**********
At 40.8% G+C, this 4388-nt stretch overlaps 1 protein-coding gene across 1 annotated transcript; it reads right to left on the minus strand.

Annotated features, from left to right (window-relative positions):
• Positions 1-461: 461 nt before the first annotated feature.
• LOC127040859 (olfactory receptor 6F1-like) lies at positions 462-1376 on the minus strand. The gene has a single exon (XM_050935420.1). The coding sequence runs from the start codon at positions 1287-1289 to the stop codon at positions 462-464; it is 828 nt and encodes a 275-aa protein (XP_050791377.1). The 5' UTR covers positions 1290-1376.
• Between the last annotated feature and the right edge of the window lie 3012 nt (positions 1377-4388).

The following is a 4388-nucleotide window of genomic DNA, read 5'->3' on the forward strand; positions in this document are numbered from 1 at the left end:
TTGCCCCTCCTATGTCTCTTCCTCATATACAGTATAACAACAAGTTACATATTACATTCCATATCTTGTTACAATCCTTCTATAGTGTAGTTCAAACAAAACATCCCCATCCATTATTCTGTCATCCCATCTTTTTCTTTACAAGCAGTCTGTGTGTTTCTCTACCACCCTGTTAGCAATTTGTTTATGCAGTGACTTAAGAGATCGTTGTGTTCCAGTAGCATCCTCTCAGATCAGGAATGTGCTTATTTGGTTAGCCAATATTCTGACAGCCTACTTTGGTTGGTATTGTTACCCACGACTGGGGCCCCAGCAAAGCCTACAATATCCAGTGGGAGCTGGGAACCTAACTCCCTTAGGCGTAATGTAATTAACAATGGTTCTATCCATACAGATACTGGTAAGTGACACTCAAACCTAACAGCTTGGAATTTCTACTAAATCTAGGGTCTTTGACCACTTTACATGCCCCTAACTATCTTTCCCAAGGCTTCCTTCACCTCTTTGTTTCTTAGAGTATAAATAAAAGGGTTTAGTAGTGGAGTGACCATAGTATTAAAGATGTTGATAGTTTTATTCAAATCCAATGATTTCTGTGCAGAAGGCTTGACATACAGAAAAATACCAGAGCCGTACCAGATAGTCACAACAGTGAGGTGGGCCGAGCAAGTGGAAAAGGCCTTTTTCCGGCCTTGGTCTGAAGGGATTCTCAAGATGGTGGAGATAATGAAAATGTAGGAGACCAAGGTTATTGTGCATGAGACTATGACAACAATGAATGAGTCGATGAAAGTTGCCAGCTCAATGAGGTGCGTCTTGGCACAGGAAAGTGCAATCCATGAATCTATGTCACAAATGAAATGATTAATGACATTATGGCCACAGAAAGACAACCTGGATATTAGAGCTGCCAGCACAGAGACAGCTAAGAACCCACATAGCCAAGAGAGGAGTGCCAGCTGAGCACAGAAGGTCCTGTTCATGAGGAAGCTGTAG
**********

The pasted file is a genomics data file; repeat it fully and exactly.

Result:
At 40.8% G+C, this 4388-nt stretch overlaps 1 protein-coding gene across 1 annotated transcript; it reads right to left on the minus strand.

Annotated features, from left to right (window-relative positions):
• Positions 1-461: 461 nt before the first annotated feature.
• LOC127040859 (olfactory receptor 6F1-like) lies at positions 462-1376 on the minus strand. The gene has a single exon (XM_050935420.1). The coding sequence runs from the start codon at positions 1287-1289 to the stop codon at positions 462-464; it is 828 nt and encodes a 275-aa protein (XP_050791377.1). The 5' UTR covers positions 1290-1376.
• Between the last annotated feature and the right edge of the window lie 3012 nt (positions 1377-4388).

The following is a 4388-nucleotide window of genomic DNA, read 5'->3' on the forward strand; positions in this document are numbered from 1 at the left end:
TTGCCCCTCCTATGTCTCTTCCTCATATACAGTATAACAACAAGTTACATATTACATTCCATATCTTGTTACAATCCTTCTATAGTGTAGTTCAAACAAAACATCCCCATCCATTATTCTGTCATCCCATCTTTTTCTTTACAAGCAGTCTGTGTGTTTCTCTACCACCCTGTTAGCAATTTGTTTATGCAGTGACTTAAGAGATCGTTGTGTTCCAGTAGCATCCTCTCAGATCAGGAATGTGCTTATTTGGTTAGCCAATATTCTGACAGCCTACTTTGGTTGGTATTGTTACCCACGACTGGGGCCCCAGCAAAGCCTACAATATCCAGTGGGAGCTGGGAACCTAACTCCCTTAGGCGTAATGTAATTAACAATGGTTCTATCCATACAGATACTGGTAAGTGACACTCAAACCTAACAGCTTGGAATTTCTACTAAATCTAGGGTCTTTGACCACTTTACATGCCCCTAACTATCTTTCCCAAGGCTTCCTTCACCTCTTTGTTTCTTAGAGTATAAATAAAAGGGTTTAGTAGTGGAGTGACCATAGTATTAAAGATGTTGATAGTTTTATTCAAATCCAATGATTTCTGTGCAGAAGGCTTGACATACAGAAAAATACCAGAGCCGTACCAGATAGTCACAACAGTGAGGTGGGCCGAGCAAGTGGAAAAGGCCTTTTTCCGGCCTTGGTCTGAAGGGATTCTCAAGATGGTGGAGATAATGAAAATGTAGGAGACCAAGGTTATTGTGCATGAGACTATGACAACAATGAATGAGTCGATGAAAGTTGCCAGCTCAATGAGGTGCGTCTTGGCACAGGAAAGTGCAATCCATGAATCTATGTCACAAATGAAATGATTAATGACATTATGGCCACAGAAAGACAACCTGGATATTAGAGCTGCCAGCACAGAGACAGCTAAGAACCCACATAGCCAAGAGAGGAGTGCCAGCTGAGCACAGAAGGTCCTGTTCATGAGGAAGCTGTAG